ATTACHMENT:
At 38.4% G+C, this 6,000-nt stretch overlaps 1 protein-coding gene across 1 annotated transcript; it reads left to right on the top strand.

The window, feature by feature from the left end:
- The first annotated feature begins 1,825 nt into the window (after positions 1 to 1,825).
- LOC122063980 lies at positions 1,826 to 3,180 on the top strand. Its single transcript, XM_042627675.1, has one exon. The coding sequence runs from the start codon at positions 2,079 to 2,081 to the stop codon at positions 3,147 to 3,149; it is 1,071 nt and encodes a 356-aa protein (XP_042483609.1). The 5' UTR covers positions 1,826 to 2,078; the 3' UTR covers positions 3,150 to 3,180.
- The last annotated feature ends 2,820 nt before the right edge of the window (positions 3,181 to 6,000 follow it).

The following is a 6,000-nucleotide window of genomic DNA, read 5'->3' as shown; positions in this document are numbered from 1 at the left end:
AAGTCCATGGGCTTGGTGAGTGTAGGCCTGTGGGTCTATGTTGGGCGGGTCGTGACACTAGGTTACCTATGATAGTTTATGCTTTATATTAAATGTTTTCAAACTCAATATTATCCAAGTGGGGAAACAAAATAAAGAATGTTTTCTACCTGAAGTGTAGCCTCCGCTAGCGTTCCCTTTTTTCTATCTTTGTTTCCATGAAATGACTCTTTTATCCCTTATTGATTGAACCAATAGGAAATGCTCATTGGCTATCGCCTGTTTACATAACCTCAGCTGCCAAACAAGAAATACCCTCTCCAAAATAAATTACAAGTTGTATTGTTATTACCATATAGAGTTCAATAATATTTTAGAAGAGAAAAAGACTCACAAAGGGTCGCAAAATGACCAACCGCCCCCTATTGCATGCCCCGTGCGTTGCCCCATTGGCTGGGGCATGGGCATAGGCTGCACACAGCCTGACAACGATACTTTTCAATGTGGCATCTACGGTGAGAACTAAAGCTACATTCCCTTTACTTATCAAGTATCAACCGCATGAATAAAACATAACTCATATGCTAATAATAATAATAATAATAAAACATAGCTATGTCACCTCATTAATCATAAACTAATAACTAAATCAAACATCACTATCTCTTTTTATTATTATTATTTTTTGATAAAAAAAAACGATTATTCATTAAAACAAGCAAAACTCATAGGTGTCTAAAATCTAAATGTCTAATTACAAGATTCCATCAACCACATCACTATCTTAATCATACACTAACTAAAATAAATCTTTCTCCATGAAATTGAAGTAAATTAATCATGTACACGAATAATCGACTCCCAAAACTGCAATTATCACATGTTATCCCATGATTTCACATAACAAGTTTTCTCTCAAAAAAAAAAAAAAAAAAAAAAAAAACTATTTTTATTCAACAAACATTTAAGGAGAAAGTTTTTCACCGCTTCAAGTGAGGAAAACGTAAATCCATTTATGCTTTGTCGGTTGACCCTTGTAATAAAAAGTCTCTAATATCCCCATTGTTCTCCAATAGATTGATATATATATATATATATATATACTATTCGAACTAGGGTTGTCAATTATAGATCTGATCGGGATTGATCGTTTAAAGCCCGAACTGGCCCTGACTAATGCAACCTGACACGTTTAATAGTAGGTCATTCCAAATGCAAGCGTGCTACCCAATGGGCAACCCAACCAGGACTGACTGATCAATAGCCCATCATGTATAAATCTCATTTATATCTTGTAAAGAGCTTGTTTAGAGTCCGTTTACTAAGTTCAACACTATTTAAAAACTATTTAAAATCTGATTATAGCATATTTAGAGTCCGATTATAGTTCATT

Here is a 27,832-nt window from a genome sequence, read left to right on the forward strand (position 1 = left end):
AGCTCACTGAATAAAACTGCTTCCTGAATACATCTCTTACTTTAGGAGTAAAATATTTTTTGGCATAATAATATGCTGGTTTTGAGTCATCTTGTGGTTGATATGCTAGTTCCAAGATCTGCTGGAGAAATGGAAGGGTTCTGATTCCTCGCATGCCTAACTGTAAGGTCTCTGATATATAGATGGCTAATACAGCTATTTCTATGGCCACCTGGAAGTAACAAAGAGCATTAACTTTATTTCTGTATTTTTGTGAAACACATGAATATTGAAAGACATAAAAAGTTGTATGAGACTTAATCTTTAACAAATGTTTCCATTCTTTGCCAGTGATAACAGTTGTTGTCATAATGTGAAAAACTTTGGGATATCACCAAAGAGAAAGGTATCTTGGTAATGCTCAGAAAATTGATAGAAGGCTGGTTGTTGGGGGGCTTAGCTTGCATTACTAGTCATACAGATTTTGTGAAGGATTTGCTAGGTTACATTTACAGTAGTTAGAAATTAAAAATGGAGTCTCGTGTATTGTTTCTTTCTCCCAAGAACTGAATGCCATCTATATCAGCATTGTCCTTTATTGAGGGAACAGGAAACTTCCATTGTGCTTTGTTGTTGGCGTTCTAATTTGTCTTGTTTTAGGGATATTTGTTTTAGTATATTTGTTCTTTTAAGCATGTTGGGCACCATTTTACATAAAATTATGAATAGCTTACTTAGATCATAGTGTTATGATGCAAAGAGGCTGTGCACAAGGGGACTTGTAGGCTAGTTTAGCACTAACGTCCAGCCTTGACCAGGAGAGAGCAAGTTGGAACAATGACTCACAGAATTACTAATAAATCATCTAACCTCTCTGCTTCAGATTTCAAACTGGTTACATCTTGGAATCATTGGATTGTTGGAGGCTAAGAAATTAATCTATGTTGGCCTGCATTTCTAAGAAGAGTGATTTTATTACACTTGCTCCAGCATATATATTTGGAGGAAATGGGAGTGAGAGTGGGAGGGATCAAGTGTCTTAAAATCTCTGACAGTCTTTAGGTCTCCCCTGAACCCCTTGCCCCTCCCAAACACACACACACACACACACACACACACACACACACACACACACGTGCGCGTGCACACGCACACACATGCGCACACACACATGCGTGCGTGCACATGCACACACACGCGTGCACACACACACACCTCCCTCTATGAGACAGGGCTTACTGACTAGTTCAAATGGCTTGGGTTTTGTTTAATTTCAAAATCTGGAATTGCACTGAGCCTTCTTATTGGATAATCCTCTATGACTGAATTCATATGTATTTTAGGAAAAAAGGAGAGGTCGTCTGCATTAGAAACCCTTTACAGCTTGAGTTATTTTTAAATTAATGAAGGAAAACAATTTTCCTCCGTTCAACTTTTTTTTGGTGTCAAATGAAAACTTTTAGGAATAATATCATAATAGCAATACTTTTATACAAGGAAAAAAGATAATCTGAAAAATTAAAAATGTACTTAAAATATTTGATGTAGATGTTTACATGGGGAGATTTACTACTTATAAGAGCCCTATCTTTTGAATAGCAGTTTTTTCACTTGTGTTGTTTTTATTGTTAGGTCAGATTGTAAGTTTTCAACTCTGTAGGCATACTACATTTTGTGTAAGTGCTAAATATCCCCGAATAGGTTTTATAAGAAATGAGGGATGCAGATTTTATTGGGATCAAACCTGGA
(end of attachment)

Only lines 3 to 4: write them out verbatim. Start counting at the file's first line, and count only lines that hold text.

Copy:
- The first annotated feature begins 1,825 nt into the window (after positions 1 to 1,825).
- LOC122063980 lies at positions 1,826 to 3,180 on the top strand. Its single transcript, XM_042627675.1, has one exon. The coding sequence runs from the start codon at positions 2,079 to 2,081 to the stop codon at positions 3,147 to 3,149; it is 1,071 nt and encodes a 356-aa protein (XP_042483609.1). The 5' UTR covers positions 1,826 to 2,078; the 3' UTR covers positions 3,150 to 3,180.